GeoFORCE seeks students from rural Interior Alaska
Photo by Sylvia Hutchinson
GeoFORCE students take notes at Checkerboard Mesa near Zion National Park in Utah during the summer 2017 field trip.
A University of Alaska Fairbanks program that brings rural high school students on geological field trips across the state and nation during the summer is looking for students from Interior Alaska.
GeoFORCE Alaska received a $200,000 grant from the National Science Foundation to expand its recruiting from the North Slope and Northwest Arctic boroughs to include rural schools in Interior Alaska, primarily those off the road system.
The funding will also support a new group of rising ninth- and 10th-graders who can begin the program next summer.
“What that means is we can recruit a new group this year and start them in summer 2018 instead of waiting two more years,” said Sarah Fowell, GeoFORCE Alaska director.
UAF’s College of Natural Science and Mathematics hosts GeoFORCE Alaska, which is now in its sixth year. The college preparatory program aims to interest Alaska rural and minority students in the sciences by bringing them on weeklong geology field trips throughout high school. UAF and industry geologists teach the program, and students learn geology at the college level.
GeoFORCE Alaska began in 2012, and 18 students from the North Slope Borough graduated from the program in 2015. GeoFORCE Alaska expanded the program in 2016 with a new cohort of more than 30 students from the North Slope and the Northwest Arctic boroughs.
Until now, Fowell said, the program lacked enough funding to recruit in rural Interior Alaska and start a new group every two years instead of four.
Photo by Colby Wright
The GeoFORCE Alaska group visits Oregon’s breathtaking Multnomah Falls in 2014. Students go to Oregon and Washington during their third year in the program.
“The program receives in-kind support from UAF, but funding comes entirely from industry sponsors, grants and donations,” Fowell said. “Funding from NSF allows us to offer the GeoFORCE experience to all interested students across a broader portion of the state.”
Fowell said students starting the 2018 summer academy will spend one week each consecutive summer over the course of four years exploring the geology of the different geographic regions of Alaska, the American Southwest, the Pacific Northwest and the Rocky Mountains.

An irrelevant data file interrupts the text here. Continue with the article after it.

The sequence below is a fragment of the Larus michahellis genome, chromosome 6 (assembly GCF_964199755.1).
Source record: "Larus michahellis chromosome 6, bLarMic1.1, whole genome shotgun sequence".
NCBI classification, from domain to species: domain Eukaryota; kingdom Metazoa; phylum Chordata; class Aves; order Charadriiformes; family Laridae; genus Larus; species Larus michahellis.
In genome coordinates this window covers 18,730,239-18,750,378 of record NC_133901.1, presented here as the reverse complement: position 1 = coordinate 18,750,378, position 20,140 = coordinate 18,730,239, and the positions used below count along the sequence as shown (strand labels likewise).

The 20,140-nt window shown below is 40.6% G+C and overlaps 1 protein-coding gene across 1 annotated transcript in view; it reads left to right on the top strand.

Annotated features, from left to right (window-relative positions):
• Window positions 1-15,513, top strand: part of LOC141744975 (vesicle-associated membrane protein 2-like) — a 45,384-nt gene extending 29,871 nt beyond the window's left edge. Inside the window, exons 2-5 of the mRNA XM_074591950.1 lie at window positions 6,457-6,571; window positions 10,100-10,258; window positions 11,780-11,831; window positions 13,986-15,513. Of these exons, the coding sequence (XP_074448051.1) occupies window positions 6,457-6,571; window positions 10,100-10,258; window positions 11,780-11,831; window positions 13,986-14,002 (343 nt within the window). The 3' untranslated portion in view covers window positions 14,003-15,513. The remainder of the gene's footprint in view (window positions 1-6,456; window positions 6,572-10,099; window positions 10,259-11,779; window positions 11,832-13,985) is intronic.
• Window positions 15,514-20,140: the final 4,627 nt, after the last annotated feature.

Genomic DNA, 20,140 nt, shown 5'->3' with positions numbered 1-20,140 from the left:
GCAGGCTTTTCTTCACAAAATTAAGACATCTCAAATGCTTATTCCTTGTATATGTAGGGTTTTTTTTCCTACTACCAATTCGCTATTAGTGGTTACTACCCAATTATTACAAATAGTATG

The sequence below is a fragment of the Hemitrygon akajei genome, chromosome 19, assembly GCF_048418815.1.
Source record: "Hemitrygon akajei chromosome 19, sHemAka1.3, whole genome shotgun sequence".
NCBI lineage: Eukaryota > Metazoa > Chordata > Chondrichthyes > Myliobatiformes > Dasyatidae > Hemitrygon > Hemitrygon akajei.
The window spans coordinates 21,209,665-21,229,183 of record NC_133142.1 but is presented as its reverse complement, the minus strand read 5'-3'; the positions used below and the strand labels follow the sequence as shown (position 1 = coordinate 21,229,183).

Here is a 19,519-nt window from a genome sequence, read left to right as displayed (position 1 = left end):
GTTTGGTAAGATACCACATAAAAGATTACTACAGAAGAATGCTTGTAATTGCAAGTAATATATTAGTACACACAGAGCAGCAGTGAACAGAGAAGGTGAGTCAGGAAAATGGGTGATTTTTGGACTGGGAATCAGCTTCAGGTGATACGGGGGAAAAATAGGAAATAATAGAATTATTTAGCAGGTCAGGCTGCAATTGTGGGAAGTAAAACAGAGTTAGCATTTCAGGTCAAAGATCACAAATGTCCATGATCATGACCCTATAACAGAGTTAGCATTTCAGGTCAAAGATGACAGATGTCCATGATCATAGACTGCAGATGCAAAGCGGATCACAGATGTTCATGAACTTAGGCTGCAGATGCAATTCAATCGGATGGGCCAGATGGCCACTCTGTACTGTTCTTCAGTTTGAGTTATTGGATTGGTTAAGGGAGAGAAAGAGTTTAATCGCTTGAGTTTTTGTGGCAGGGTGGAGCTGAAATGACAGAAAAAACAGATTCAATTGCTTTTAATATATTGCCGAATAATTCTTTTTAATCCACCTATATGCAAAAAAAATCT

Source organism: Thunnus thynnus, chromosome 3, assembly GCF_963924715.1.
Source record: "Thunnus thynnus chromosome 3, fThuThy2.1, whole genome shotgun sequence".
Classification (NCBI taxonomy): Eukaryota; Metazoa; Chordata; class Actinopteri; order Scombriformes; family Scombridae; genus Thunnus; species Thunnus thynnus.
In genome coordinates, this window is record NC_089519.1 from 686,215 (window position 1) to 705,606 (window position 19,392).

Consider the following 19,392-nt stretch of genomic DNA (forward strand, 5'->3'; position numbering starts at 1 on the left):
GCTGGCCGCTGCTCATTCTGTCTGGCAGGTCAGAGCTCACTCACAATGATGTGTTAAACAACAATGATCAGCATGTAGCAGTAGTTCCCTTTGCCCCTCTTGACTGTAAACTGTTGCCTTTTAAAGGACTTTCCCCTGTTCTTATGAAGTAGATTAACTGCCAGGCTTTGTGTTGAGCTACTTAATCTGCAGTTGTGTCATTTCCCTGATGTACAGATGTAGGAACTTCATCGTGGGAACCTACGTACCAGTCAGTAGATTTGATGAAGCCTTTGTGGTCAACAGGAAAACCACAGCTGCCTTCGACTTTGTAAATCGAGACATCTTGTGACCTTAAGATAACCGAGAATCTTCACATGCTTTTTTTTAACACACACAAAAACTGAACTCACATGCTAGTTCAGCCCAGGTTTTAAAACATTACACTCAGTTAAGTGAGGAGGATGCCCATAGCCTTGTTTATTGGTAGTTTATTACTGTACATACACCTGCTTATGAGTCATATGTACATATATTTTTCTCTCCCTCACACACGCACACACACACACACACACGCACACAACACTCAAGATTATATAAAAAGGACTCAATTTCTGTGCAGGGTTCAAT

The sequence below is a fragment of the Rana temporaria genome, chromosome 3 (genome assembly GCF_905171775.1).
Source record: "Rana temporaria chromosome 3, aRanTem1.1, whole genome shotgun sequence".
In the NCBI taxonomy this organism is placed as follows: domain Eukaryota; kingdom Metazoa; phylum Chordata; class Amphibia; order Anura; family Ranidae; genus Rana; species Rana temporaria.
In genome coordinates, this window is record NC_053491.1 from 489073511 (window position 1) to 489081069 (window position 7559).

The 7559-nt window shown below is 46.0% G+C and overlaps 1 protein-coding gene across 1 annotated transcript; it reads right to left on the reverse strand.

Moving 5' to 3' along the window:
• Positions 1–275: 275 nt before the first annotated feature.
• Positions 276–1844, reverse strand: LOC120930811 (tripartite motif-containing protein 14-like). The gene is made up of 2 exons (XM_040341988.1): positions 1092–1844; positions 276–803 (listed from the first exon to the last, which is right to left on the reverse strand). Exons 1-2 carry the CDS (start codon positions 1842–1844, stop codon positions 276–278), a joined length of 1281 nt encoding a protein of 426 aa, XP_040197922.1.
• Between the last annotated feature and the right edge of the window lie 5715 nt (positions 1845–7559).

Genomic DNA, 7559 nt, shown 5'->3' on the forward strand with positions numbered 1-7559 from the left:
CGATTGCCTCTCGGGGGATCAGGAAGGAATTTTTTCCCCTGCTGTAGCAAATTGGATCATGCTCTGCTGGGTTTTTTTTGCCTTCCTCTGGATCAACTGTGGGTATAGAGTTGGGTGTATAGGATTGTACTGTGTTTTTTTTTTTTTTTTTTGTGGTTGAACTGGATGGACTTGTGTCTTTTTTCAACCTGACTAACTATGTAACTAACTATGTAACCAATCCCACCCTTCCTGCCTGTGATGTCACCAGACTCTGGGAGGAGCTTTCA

Students will also have the opportunity to make friends, work in teams and develop knowledge and skills that may be relevant to their communities.
“There are a lot of undeveloped resources in Alaska,” she said. “And these students are very well suited to consider the cultural, geologic and financial impacts of different development plans near their communities and perhaps come up with a plan that’s best for the community as a whole.”
Sylvia Hutchinson, the GeoFORCE AK coordinator, said the program also aims to help these students learn that they can succeed in college.
“GeoFORCE AK allows us the chance to form long-term relationships with the students in this program and offer support throughout their entire high school journey,” said Hutchinson. “We’re able to provide resources in the form of academic advice, study tips, industry contacts, internship recommendations, help with college admission applications and housing options. We’re happy to help in any way that eases the transition from high school to college.”
Photo by Colby Wright
The first GeoFORCE Alaska cohort visits Yellowstone National Park while studying the geologic features of the Rocky Mountains in 2015, their fourth year in the program.
Hutchinson said 94 percent of the students in the first cohort graduated from high school, and 67 percent enrolled in college. Of these, 83 percent chose majors in the math, sciences and technology fields.
Hutchinson will reach out to eighth- and ninth-grade teachers and students this fall but said that interested students, parents and teachers can find more information on geoforce.alaska.edu.